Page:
Safe Haven Laws Encourage Baby Disposal

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It is illegal for a parent to neglect or abandon his or her child. Part of a parent's responsibility is to meet a child's basic needs, including food, shelter, clothing, and access to medical care. A parent who abandons a child can be charged with child neglect, abandonment, or child abuse.

However, under "safe haven" laws in nearly all states it is perfectly acceptable under certain circumstances to anonymously leave your child with a stranger at a police station or hospital if you decide you don't want to take care of him or her anymore.

Safe haven laws, or "Baby Moses" laws, started in Texas in 1999 and extend to 47 States and Puerto Rico.

The laws were enacted in response to a series of news reports about newborns killed or thrown away by their mothers. The idea for safe haven laws came not from a social worker, sociologist, or psychologist, but instead from a newspaper reporter covering a story about abandoned children. The idea was that perhaps young mothers would stop drowning their newborns in toilets or leaving them to die in dumpsters if they could just leave them somewhere safe and walk away without fear of arrest or prosecution.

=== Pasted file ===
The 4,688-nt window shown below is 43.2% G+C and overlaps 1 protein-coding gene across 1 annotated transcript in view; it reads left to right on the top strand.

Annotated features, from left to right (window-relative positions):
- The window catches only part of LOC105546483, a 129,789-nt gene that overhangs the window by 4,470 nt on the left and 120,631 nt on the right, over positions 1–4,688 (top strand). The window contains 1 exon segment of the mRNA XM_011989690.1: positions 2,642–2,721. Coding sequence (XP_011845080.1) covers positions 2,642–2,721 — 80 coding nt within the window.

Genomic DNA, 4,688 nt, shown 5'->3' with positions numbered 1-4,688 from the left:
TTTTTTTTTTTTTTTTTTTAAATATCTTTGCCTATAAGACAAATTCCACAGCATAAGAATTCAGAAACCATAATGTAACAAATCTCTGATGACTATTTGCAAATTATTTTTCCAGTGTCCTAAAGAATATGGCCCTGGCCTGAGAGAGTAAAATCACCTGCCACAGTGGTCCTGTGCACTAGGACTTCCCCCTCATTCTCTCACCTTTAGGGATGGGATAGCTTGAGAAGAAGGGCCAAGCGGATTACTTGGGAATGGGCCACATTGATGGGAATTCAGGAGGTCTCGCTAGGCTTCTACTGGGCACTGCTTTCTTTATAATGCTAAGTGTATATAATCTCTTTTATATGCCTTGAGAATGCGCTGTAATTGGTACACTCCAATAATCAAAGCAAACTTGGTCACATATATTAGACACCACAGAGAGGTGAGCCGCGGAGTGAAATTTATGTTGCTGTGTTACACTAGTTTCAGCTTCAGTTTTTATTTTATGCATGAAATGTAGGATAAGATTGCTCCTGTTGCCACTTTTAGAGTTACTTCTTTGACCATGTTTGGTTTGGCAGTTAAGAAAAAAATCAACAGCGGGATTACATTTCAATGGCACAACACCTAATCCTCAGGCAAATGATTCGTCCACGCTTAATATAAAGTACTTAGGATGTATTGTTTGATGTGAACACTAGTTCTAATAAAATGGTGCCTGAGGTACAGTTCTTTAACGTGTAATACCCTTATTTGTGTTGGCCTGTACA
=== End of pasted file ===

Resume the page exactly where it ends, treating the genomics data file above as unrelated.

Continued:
Instead of cracking down on mothers who harm or neglect their children, lawmakers decided to legalize child neglect and abandonment.

Children do need to be protected, especially shortly after birth; they are at a much higher risk of being killed (usually by a parent) during their first four months of life than at any other time. A 2008 study by the Centers for Disease Control and Prevention found abuse and neglect in about 1 in 50 American infants, or about 90,000 babies. So there is a problem, but are safe haven laws the solution?

Bad logic, bad laws

The child abandonment laws, though well-intentioned, have serious flaws.

For one thing, it often leaves the choice to abandon the child up to one parent, ignoring the rights of the other. Since, according to the law, the parent who leaves the child cannot be identified, there's no way to know if someone else in the family can or would take care of the child. Second, it sends a government-sponsored message that if you find being a parent difficult, or your child is a problem, the solution is to just leave him or her at a hospital and walk away. It's a strange law for a country that touts the importance of families. Third, safe haven laws do not address the underlying causes of the abuse and neglect.

Lawmakers and politicians crafting safe haven laws have also made a logical mistake, basing the laws on the faulty premise that an unwanted child can either be left to die in a pile of garbage or left in the safety of a police station or hospital. Instead, a distressed mother has other options without resorting to legalized child abandonment.